Saturday, April 13, 2013

the looking glass

There's a certain paradox whilst being in your 20s. Every year brings about a new revelation, a new change and our Worldview so often evolves until the waters calm down and eventually when we reach towards the end of our youthfulness, we're molded into a somewhat permanent version of ourselves. That's when the 30s and onwards kick in.

So far, my journey down the road of the 20s has been laced with something akin to a roller-coaster. Much less of emotions (thank God) but now more on principles. Every action of mine now carries the weight of responsibility and future consequence.

What will this do for my future? Will this set me back and push me forward and by how many years? When it all ends, who do I affect and influence?

There's an idealist within me, capturing the essence of humanity and its plight, wishing to express and translate what I see into tangible words and emotions. Yes, that's the journalist in me wishing for a punch in the wall of apathy. Then there's the economist within me, to explore the intricacies of human nature, their belief systems, dogmas and what drives their collective decisions.


 I'm torn. I'm undecided. But at the end of the day, I just want to know I'm making a difference in the lives of others. It's much less of imposition than it is of influence. And over the years, I've began to see how being in a position of influence can be a game-changer; the mover of beliefs and policies. The ability to make change within your power due to the given status. But why, oh God why is this being abused? They say power corrupts. And that too, a part of me ponders, were I given this position of influence, would I forgo my principles and abuse it too?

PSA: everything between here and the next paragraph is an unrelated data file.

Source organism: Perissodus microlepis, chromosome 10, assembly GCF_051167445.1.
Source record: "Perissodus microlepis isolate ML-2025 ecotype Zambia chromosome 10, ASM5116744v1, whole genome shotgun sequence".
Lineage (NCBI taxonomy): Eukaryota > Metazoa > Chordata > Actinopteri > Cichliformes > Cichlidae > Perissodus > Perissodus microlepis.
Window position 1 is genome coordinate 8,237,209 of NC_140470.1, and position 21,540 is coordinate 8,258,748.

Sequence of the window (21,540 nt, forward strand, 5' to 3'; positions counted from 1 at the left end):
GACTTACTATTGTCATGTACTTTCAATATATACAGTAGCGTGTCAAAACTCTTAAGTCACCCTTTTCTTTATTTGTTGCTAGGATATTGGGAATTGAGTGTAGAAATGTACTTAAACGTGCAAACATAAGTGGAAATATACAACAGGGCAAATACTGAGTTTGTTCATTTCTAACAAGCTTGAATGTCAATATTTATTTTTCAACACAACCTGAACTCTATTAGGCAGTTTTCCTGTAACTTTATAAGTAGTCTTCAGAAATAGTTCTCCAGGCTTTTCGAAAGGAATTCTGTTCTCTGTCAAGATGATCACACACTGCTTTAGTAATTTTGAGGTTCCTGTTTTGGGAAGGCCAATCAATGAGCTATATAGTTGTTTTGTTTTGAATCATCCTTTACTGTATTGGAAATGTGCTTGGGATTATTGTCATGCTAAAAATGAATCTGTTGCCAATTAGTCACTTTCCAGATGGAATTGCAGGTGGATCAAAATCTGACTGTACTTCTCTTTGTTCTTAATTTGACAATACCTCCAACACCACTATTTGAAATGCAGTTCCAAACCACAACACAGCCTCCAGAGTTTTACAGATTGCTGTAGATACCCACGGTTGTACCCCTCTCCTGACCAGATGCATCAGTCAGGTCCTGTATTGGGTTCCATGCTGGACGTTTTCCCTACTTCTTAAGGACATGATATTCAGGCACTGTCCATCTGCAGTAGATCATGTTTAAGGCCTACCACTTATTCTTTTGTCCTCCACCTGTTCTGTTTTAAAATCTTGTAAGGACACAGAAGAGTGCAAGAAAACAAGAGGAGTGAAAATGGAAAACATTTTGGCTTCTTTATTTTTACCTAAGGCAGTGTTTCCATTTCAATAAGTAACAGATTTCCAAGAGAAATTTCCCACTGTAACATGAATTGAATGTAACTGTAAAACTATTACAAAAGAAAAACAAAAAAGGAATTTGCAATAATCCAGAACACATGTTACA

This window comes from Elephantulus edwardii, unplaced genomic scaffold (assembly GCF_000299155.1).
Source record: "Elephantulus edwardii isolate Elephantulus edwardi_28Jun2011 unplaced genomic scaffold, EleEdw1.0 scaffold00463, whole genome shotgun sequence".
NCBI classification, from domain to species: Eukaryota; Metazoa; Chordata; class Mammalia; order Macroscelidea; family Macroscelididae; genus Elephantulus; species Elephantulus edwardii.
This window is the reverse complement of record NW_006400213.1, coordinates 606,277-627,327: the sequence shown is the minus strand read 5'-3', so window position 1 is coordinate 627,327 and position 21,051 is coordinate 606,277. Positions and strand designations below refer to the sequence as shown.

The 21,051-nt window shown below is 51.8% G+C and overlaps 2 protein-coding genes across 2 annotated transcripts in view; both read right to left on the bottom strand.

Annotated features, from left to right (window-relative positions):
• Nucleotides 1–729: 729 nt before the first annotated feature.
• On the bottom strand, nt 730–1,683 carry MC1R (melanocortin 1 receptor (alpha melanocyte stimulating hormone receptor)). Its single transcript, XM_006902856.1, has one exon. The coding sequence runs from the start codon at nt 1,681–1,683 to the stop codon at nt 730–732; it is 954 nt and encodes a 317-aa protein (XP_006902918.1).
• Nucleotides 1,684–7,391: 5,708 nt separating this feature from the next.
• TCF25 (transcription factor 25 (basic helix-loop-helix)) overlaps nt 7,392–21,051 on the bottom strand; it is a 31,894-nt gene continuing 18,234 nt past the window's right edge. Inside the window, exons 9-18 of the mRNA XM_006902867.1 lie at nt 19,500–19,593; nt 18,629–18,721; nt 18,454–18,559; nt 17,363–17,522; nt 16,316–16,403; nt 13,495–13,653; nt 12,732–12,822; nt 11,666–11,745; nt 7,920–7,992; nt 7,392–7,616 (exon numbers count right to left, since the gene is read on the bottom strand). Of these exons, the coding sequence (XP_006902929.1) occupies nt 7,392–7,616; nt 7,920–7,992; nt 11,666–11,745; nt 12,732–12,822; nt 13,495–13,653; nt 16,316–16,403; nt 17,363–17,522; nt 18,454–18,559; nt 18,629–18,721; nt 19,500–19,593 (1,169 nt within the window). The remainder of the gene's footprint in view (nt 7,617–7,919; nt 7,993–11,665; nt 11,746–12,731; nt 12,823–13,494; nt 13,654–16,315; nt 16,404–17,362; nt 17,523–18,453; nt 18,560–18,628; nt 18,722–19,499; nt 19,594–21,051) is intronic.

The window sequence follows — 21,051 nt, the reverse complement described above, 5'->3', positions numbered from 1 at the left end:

Truth is: I wouldn't know. My life's philosophy is quickly turning into what I've often preached but rarely practiced until now: carpa diem. I look back and I'm looking back at the bridges burned (rarely by me), the bridges that are far away and those that have short distances to them. The people in my life and those I care about are closely drawing to a small number. Sometimes, just sometimes, I wish I could share my burden.

I may ramble and blubber incoherent nonsense of my daily thoughts and musings. If I do so, do know it's because I'm comfortable enough to tell these things to a select few I know who won't look at my with a judging eye. And instead, offer an interesting view of their own. To listen patiently and just laugh, disagree or even move on a better topic of discussion.

I have doubts about what I do sometimes. But I know this much: it's alright to have doubt sometimes as long as I never lose sight of what's important and what I want and need to achieve.


photo credits to Phillip Klinger

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